To cope with the demand factors and emerging global issues, actors in the food and agriculture value chain need to innovate to meet the challenges of the 21st century.

“The good news is that  there has been steady progress in African agriculture over the last few years with growth  rates increasing from 2 percent per annum in the 1990s to about 5 percent in the 2000s,” he told the forum.

But to sustain this, Okyere stated, there is need for extraction of economic, ecosystem and social value from knowledge which involves putting ideas, knowledge and technology to work in a manner that brings about a significant improvement in performance.

A lot of knowledge, he explained, already exist and can be used to improve the livelihoods of the smallholder farmer in the rural settings where more than 50 percent depend on agriculture. 

But there are no proper linkages for knowledge mobility from institutions of learning, research and different actors to get innovation to work to advance food and agriculture and this call for new approaches to capacity building.

The first stage of capacity building development, he pointed out, should be at the universities or institutions of higher learning to make them innovate and become efficient.

“It has been demonstrated that students retain 90 percent of concept or method if they teach others, 75 percent if they practice by doing, 50 percent if they are involved in a discussion but only five percent through lectures,” he said.

 Scientists and students should talk to farmers and see how best they could infuse their [farmers] indigenous knowledge with those in formal educational systems and pass it on for accelerated agricultural production in the developing world.

The next level of capacity building is that of farmers to make them adopt new knowledge and technologies as well as improve on the existing ethnic agricultural knowledge to step up agricultural growth for food and poverty reduction.

Okyere also said for knowledge to be generated and used effectively for innovation in agricultural development there must be innovators in organizations, institutions, technologies and policies that are involved in the process.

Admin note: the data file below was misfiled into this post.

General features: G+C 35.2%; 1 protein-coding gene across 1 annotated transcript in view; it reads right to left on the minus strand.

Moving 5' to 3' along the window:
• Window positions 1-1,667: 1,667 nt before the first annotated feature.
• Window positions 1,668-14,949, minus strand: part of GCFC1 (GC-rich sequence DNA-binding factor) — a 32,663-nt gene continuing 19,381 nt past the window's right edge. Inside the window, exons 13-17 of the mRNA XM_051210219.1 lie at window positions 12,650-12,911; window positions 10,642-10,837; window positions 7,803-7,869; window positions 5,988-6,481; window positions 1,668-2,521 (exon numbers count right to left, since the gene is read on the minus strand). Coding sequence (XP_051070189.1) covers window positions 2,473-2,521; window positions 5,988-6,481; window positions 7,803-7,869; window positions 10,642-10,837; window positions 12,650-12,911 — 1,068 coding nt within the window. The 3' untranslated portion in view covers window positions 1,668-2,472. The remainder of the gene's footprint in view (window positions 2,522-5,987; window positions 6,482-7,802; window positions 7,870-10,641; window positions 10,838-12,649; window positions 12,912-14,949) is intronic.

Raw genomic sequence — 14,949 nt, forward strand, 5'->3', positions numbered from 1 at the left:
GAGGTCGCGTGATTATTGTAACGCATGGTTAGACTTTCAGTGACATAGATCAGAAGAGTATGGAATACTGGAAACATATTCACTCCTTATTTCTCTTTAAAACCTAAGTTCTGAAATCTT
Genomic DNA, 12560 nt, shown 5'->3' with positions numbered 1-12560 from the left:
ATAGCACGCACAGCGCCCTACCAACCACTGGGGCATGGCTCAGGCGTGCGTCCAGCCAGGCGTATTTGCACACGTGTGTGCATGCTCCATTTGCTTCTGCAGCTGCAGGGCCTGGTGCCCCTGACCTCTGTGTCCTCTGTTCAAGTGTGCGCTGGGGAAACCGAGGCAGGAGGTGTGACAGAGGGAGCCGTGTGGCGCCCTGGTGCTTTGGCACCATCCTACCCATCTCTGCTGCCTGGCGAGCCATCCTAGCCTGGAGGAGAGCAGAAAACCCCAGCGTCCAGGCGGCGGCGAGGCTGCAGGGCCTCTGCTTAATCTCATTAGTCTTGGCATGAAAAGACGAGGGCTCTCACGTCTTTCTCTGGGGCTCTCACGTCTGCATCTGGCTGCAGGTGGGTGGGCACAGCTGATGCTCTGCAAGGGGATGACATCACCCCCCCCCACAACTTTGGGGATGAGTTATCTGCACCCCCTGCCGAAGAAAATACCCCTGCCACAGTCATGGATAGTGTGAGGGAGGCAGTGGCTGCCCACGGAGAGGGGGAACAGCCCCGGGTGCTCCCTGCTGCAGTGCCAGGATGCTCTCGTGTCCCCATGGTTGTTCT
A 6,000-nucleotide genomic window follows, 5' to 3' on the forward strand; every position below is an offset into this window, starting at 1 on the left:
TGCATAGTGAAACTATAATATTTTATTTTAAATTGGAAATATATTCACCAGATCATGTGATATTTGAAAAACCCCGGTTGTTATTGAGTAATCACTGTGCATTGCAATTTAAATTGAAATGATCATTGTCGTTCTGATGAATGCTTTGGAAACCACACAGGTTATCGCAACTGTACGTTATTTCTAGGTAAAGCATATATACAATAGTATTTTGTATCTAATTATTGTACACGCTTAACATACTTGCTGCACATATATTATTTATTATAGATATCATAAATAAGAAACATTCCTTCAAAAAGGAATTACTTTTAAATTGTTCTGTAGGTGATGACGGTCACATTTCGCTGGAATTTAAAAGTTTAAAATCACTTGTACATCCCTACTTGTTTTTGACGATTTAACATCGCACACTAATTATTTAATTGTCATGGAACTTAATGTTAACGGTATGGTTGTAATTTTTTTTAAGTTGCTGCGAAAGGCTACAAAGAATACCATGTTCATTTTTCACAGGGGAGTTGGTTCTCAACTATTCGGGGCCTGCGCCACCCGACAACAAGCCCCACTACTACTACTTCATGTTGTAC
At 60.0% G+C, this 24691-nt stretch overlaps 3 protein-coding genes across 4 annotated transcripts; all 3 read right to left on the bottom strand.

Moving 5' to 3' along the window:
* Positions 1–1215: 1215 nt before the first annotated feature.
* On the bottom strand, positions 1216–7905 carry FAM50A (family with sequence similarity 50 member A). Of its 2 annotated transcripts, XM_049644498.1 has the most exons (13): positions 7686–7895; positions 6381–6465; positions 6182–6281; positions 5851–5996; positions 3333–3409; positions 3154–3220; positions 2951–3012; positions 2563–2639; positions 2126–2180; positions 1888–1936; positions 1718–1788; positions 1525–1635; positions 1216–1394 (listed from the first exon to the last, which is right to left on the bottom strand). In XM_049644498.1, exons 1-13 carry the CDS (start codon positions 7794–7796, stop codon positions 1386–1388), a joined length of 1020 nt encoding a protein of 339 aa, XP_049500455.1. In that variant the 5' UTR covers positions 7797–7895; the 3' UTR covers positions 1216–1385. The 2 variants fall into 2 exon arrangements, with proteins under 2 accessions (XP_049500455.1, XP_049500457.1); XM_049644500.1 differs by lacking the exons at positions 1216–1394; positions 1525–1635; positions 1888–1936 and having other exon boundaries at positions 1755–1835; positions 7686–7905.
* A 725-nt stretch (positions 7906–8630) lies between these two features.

Joachim Von Braun, Director of IFPRI challenged Africa and the rest of the developing world to develop their basic science, build practical technical education programmes on agriculture at higher institutions of learning and tap into existing indigenous knowledge to improve agricultural production for food security and wealth creation for the rural poor.

“Agriculture is a major source of employment in the developing world and also a vital source of food for majority of rural populations,” said Braun

Yet agricultural education and research is not being felt on the ground because of lack direct connection between scientists, students and the smallholder farmer who needs knowledge to adopt innovative methods of farming for increased yields.

Most agriculture students, he explained, do have practical experience and thus the big gap between knowledge and innovation and reality on the ground in the end. Africa, he told meting should make agriculture part of its higher education technical programme as one of the means in innovatively addressing food insecurity and poverty reduction in rural settings.

It should be part of the learning process right from secondary education level and Africa should also build up its basic science and not keep knocking on the doors of the western institutions for solutions.

“Africa and the developing world must build their own biological, physical and chemistry sciences and use that knowledge at all levels of food and agricultural systems,” said Braun.


**Ochieng’ Ogodo is a Nairobi journalist and the Sub-Saharan Africa News Editor for .He is the  English-speaking Africa and Middle East region winner for the 2008 Reuters-IUCN Media Awards for Excellence in Environmental Reporting. He can be reached at .(JavaScript must be enabled to view this email address) or .(JavaScript must be enabled to view this email address).


Category: Agriculture | Tags:


  • Daniel Nylin Nilsson on 23rd July 2010:

    Hmm… I wonder what he means with “Africa, in particular, must place science and technology at the heart of their development policy”. What Africa really should not do is to industrialize the agriculture, and make it dependent on pesticides and oil.

    See my blog post for my opinion about this.